On the other hand, I do have traits of the fixed mindset. I fear failure. I have found myself often in the mode where I feel if there is a risk of failure I shouldn’t bother. I find it hard to stretch myself beyond my comfort zone. I sometimes get frustrated with hard stuff. Since reading this book, I realized how much I call myself stupid over little mistakes I make – a key property of the fixed mindset.
The book reinforced a lot of lessons I have been learning lately. I am
beginning to look at everything as a learning experience, to take risks.
I think part of it has to do with trying to leave up to people’s expectations. You mustn’t appear dumb. They say you are smart. Yes, you get confidence boosts from praise and awards but it can also mean you feel the need to keep up with that self-image of being great, perfect even.
The fixed mindset eventually has a negative effect on everyone – both those deemed smart and those not. It means being stuck in a mould with no growth.
A great way to develop the growth mindset is by reading biographies of successful people. It puts all the ingredients required (including effort and luck) for success in perspective. All in all, a great book that I plan to reread.
Not sure exactly how I heard about this book but I am glad I did. This book addresses the notion that technology on its own can solve our problems. It addresses claims like “All developing countries need is better access to the internet”. “Every child needs access to a laptop and they will be able to learn much better.”. There are people who believe in the power of technology, who believe all problems can be solved with technology alone, this book provides a counter to these narratives by using quite diverse examples and pursuasive arguments.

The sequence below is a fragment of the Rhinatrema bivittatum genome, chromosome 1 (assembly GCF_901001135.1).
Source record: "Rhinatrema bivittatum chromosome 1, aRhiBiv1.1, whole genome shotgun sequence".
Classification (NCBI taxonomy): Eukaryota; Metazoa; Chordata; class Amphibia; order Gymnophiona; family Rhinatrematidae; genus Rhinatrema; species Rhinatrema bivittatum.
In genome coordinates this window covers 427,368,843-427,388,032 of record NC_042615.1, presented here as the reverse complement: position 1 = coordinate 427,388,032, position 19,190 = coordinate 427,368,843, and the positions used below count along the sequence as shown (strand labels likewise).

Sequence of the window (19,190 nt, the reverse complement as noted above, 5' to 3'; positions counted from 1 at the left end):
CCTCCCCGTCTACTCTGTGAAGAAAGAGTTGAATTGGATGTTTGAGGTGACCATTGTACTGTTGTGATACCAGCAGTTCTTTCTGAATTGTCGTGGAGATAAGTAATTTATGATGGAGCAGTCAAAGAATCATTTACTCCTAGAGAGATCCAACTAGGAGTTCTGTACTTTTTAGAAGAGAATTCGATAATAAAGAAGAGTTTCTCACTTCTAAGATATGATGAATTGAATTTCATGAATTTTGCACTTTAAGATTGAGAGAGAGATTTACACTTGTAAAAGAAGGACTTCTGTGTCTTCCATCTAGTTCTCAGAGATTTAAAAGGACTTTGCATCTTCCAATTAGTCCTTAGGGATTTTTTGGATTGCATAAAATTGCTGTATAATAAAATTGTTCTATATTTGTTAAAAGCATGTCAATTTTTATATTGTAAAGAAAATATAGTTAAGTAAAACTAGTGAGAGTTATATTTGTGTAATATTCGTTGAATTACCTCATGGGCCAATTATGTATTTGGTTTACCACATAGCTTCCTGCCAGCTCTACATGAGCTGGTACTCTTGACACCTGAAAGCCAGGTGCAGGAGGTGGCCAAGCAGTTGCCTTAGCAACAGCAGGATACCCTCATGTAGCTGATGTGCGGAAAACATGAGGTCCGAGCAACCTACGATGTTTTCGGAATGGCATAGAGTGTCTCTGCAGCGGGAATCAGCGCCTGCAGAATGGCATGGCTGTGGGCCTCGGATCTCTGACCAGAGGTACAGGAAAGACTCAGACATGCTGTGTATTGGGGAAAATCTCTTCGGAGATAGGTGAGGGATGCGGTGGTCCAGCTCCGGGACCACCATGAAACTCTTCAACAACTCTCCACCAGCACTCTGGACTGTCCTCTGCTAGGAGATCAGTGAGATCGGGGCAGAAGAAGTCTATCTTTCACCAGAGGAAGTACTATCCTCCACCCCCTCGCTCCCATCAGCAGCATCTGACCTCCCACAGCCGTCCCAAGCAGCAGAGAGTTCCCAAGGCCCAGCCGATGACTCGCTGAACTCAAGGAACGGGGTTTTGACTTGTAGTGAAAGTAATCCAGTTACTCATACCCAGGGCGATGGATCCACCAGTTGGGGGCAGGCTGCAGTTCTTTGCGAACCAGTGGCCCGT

The key thing is that technology magnifies what is already there, if there are already good teachers it will magnify their efforts, if there are bad teachers it is of no use at all, it might even be detrimental, a distraction. We need to move from packaged inventions, total solutions, quick fixes to growing and developing human resources.
Social change begins with the individual therefore any lasting and sincere effort must begin with developing people through mentorship. This is hard, time-consuming, difficult with results that might initially be hard to measure. These efforts take a long time to bear fruit and all of these make them much harder than packaged inventions but they are the only way in reality to social change. Good things take time but with our hearts in the right place and our desires transcending the mundane struggles for survival, we can reach out and help other people, fight poverty and provide better education. All of these with long-lasting results! I recommend you read!